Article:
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Scottish Government seeks public's views on National Care Service

Scottish Government seeks public's views on National Care Service

A consultation has been launched seeking the public's views ahead of the creation of a National Care Service.

The Scottish Government said the service will make sure everyone who needs it can expect the same standards of care, wherever they live in Scotland.

The service aims to deliver person-centred care that supports people in a way that suits their needs.

At a minimum it will cover adult social care services but its scope could be extended to other groups, such as children and young people, community justice, alcohol and drug services and social work.

The consultation proposes community health and social care boards to strengthen the voice of the local population – people with lived experience and local elected members would sit alongside professionals.

Kevin Stewart, minister for social care, said: "The importance of our social care services has never been clearer. We owe an enormous debt of gratitude to our nation’s carers, paid and unpaid, for the commitment and compassion we have seen throughout the pandemic.

"The Scottish Government commissioned the Independent Review of Adult Social Care during the pandemic, because it was clear we needed to do things better in future.

"We have already made significant improvements, with reforms such as the integration of health and social care, and implementation of the real living wage policy for adult social care workers and this year the Scottish Government pledged £64.5m to fully fund the pay increase. But we can go further. What we are now proposing is the biggest public sector reform for decades, since the creation of the National Health Service.                                                                            

"I am committed to implementing the recommendations of the Independent Review  and staying true to the spirit of that report by building a system with human rights at the heart of it."

In a statement, the Social Covenant Steering Group, which will advise on the creation of a National Care Service, said: "Most of us have waited many years to see plans for major improvements in the way social care support is delivered and we welcome the publication of this consultation.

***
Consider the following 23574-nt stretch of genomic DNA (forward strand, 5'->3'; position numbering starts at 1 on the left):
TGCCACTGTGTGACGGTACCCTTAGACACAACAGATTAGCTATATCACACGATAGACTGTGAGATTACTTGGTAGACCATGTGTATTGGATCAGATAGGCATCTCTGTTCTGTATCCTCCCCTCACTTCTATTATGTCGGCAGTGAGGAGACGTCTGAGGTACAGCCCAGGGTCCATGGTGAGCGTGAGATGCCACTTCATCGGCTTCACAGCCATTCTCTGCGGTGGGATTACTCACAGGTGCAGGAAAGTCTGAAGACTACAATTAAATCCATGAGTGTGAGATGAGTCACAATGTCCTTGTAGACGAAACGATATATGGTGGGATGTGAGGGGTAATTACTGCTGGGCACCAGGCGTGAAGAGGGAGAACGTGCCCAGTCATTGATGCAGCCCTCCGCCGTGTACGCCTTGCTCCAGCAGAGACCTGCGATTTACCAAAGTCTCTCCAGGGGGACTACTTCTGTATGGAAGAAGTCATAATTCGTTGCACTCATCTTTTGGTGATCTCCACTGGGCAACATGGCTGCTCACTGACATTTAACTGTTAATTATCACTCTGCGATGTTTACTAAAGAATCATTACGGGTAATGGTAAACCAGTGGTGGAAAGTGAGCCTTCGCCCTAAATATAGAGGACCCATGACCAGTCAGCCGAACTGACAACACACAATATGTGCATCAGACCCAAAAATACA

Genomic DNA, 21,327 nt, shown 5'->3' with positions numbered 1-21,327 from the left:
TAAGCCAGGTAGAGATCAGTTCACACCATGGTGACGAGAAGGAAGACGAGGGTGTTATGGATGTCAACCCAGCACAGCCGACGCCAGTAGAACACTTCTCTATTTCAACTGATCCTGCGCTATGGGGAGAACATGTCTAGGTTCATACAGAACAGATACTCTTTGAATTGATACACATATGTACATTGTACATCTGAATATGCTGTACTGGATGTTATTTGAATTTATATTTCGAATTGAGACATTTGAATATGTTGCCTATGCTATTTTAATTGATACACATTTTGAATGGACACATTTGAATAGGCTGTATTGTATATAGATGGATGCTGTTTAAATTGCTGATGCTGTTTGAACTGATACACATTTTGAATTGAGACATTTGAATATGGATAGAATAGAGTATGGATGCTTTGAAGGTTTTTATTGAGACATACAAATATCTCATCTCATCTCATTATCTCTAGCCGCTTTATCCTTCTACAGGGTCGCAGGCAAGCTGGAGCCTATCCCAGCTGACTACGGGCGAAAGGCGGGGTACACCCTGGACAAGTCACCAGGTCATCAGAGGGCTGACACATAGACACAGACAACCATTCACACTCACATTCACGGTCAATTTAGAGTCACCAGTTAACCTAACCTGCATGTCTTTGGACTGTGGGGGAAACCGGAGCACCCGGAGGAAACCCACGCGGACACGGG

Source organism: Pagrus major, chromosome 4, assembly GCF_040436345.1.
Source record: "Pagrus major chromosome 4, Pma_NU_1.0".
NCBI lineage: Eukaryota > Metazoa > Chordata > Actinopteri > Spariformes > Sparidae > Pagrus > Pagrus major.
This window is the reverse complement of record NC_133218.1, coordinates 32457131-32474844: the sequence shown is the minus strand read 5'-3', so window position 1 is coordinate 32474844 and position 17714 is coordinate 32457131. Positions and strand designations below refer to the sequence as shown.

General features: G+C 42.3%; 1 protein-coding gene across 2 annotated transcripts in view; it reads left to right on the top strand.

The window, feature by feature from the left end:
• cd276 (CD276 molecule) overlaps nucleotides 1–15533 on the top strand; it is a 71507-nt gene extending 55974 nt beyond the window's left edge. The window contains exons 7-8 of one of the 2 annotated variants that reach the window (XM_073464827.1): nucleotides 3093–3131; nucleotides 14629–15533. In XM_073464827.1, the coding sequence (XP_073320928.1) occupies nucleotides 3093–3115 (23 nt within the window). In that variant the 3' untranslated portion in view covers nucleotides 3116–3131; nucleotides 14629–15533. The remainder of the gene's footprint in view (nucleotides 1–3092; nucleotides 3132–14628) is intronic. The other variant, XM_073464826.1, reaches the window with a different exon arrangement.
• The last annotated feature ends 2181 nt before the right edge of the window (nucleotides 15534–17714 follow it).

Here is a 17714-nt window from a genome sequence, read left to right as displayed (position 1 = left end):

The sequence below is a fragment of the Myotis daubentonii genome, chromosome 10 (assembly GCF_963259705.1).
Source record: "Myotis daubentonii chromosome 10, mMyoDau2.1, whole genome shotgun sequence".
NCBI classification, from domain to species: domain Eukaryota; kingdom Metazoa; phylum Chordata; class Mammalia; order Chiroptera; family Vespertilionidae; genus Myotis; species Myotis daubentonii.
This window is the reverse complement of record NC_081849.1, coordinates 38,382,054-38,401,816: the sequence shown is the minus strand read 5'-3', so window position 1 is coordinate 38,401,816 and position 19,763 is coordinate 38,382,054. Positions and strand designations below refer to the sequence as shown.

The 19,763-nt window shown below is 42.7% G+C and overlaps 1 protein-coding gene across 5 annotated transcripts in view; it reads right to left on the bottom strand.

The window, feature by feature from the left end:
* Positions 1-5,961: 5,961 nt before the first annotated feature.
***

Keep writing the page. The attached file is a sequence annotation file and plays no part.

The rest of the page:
"Many people may feel they have been consulted before and are keen to see some action.  But this time it is an important legal step in in order that a bill can be put to parliament.

"So, it is important that as many people as possible including; current users of social care support, unpaid carers, the workforce and everyone else who cares about this vital support will take this opportunity to express their views on the kind of system we need to enable everyone to reach their potential."

Councillor Alison Evison, COSLA president, accused the consultation of cutting through the heart of the way Scotland is governed. 

She claimed that it has "serious implications for local government", going as far to say it was an "attack on localism and on the rights of local people to make decisions democratically for their place". 

Evison continued: "It once again brings a centralising approach to how decisions which should be taken locally are made.

"We welcomed large parts of the Independent Review of Adult Social Care and have been keen to get on and deliver, however the vision this consultation sets out goes beyond the Feeley report. It isn’t evidence based and will take years to deliver – years when we should be making improvements which will benefit all users of social care services.

"Councils know their communities and all the evidence suggests that local democratic decision making works. Councils have shown time and time again during the last 18 months of the pandemic that we can deliver for the communities we serve when we are trusted and resourced to do so.  

"It is deeply concerning that the consultation is also a considerable departure from the recommendations of the independent review set up to look at adult social care. 

"The lack of prior engagement with local government is not new – the partnership between the Scottish Government and local government which we have been seeking to build, continues to elude us in practice and it is the communities we serve who are losing out.

"Let’s be clear - this is not a 'thinly veiled' attack on local government – there is no subtlety to it and, sadly for local communities, the 'onion peel' of local government services by this government shows no sign of letting up.     

"On behalf of the communities we serve, COSLA and local government will engage constructively with the consultation process.  

"People may be surprised by the extent of services covered by this consultation and I would urge as many as possible to respond to it, as this could really be the end for anything other than central control in Scotland."

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